Posts Tagged ‘habeas’

Government Narrows Its Argument in Gtmo Habeas Cases

March 16, 2009

Friday, the United States filed a significant document in habeas corpus proceedings before Judge Bates in the District Court for the District of Columbia.  Coincidentally, this was the same day on which Chief Justice John Roberts appointed Judge Bates to be the chief judge of the FISA court.  The submission revises the legal position of the United States regarding its justification for detaining persons at Guantanamo Bay.  Prior submissions in the habeas litigation - as well as numerous assertions in other proceedings and in public - had always included reliance on the President’s “inherent powers” as commander in chief as one justification for the detentions.  These assertions had typically been made in tandem with reliance upon the Authorization for the Use of Military Force enacted by Congress just one week after September 11, 2001, Pub. L. 107-40, 115 Stat. 224 (2001).  The most recent submission by DOJ completely drops reliance on inherent presidential powers.  Instead, the submission argues there is ample authority to detain in the combination of the AUMF itself, the president’s conceded central role in executing the country’s war powers, and international law.   Although the declaration never mentions the Steel Seizure decision, it is easy to put the submission into the typology developed by Justice Jackson’s concurrence in that case:  the submission rests the detention authority totally within the confines of Category 1 of Justice Jackson’s concurrence, portraying this as a situation in which “the President acts pursuant to an express or implied authorization of Congress,” where “his authority is at its maximum, for it includes al that he possesses in his own right plus all that Congress can delegate.”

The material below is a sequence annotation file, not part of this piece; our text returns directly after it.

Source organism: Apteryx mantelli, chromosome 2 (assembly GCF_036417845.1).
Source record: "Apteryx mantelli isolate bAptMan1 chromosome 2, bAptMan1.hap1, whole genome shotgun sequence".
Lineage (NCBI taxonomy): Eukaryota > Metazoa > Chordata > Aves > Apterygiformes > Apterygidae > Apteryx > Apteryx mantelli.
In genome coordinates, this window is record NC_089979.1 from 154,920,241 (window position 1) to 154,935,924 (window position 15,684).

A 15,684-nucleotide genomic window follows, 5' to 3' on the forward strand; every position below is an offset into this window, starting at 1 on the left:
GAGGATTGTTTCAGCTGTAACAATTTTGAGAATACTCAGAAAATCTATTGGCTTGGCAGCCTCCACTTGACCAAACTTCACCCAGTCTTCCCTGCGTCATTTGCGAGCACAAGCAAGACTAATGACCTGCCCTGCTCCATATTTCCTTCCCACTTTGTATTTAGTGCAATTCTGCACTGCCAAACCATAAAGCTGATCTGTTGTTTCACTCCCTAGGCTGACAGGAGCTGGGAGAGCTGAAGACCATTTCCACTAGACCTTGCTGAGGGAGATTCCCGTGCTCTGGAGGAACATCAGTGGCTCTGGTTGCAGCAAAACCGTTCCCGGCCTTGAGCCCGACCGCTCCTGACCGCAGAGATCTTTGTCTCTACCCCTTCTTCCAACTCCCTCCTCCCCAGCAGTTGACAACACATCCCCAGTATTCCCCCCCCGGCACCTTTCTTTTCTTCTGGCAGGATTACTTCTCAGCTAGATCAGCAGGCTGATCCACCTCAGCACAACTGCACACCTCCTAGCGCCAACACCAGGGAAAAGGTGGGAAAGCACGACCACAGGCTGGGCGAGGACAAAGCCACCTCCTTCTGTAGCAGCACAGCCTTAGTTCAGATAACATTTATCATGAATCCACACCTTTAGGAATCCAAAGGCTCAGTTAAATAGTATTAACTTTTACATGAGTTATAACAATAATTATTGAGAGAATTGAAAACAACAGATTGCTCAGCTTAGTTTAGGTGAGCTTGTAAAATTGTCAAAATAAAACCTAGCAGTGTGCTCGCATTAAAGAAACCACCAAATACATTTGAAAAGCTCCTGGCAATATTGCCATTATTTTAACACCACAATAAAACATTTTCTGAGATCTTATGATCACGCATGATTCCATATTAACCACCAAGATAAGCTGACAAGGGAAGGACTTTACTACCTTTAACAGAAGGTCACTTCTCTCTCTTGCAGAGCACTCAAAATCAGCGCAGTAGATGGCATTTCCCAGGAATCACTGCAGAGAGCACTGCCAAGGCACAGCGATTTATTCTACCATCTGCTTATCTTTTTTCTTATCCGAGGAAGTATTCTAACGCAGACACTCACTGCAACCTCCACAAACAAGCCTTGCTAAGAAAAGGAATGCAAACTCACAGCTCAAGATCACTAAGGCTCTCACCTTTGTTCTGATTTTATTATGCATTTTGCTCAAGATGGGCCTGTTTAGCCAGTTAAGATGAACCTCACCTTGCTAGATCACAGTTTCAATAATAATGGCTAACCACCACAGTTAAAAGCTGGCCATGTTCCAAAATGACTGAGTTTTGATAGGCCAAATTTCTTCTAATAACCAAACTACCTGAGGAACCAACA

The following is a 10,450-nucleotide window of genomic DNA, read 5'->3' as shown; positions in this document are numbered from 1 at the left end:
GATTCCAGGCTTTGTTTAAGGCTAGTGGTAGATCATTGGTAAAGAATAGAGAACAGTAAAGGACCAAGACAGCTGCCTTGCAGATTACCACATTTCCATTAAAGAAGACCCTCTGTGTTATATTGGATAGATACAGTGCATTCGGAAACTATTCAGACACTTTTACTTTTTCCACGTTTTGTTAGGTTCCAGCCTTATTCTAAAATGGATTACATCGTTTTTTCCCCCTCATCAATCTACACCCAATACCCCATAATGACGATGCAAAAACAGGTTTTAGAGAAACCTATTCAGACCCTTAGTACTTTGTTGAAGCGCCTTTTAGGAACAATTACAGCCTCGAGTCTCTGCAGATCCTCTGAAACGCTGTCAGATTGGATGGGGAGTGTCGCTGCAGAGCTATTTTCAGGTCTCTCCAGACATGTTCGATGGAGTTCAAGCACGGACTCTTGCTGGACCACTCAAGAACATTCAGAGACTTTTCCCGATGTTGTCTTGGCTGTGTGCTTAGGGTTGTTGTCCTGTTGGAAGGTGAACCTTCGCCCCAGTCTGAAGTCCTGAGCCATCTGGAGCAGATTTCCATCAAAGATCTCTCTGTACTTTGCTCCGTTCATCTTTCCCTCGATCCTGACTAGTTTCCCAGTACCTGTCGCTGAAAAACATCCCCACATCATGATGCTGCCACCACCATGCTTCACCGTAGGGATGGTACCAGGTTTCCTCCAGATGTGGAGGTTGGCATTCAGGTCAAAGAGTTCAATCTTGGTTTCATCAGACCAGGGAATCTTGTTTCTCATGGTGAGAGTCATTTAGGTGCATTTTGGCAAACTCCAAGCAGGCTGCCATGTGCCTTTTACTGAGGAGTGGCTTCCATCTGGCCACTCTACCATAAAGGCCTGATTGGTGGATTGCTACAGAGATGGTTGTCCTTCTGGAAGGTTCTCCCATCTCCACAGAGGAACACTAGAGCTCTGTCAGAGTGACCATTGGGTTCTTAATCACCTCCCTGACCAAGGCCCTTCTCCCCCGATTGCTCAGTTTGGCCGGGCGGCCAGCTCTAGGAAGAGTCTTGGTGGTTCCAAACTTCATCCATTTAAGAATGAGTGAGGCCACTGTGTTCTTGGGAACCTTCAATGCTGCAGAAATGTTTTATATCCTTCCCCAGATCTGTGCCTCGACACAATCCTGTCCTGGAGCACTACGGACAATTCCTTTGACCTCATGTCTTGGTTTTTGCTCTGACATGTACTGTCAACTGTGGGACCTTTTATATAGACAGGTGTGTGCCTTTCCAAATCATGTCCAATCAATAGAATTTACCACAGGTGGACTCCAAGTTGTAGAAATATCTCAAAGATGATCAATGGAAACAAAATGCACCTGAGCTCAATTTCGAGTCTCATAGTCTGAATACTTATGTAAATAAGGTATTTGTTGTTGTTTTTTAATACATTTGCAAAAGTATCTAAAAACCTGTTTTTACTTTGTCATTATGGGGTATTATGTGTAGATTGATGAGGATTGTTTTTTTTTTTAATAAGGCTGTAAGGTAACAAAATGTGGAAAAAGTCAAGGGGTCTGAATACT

For the habeas defendants, this may not be such good news… (more…)

Obama Says: No Habeas in Bagram

February 23, 2009

To the growing list of legal proceedings or issues in which the young Obama administration has taken the same stance as the much-maligned Bush administration you can add this one:  non-citizens being detained at Bagram Airfield, forty miles north of Kabul in Afghanistan cannot file habeas petitions in U.S. federal courts to challenge the validity of their detention. 

In a pending habeas proceeding in the District of Columbia District Court, Judge John Bates asked the Justice Department shortly after the Inaugural whether it wished to reconsider its position that the writ of habeas corpus did not extend to detainees at Bagram.  But as Lyle Denniston has reported on Scotusblog, on Friday the government said, “no thanks.”  Charlie Savage writes in the NYT that this decision was “generally expected among legal specialists,” but nonetheless is a “blow to human rights lawyers,”  one that Joan Walsh at Salon calls “appalling.”  With the U.S. position unchanged and the matter briefed and argued, we will await Judge Bates’ decision, which will surely be appealed regardless of how it turns out.

In the meantime, what to make of this latest in a series of cases, more fully documented in an earlier Savage article, in which the Obama administration has declined to put much daylight between its legal position and that of its predecessor?  This one is a little complicated.  The government’s position that the federal courts lack the jurisdiction to hear habeas cases brought by Bagram detainees is hardly without merit.  In fact, if you were making a judgment solely on the weight of existing legal authorities, you certainly could conclude that position was more sound than the contrary one.  At the same time, the most recent pronouncement on the reach of the Great Writ outside of the territorial boundaries of the United States has complicated the legal analysis considerably.  Because of the Supreme Court’s decision last term in Boumediene v. Bush, the legal question raised by the Bagram case is not free from doubt. (more…)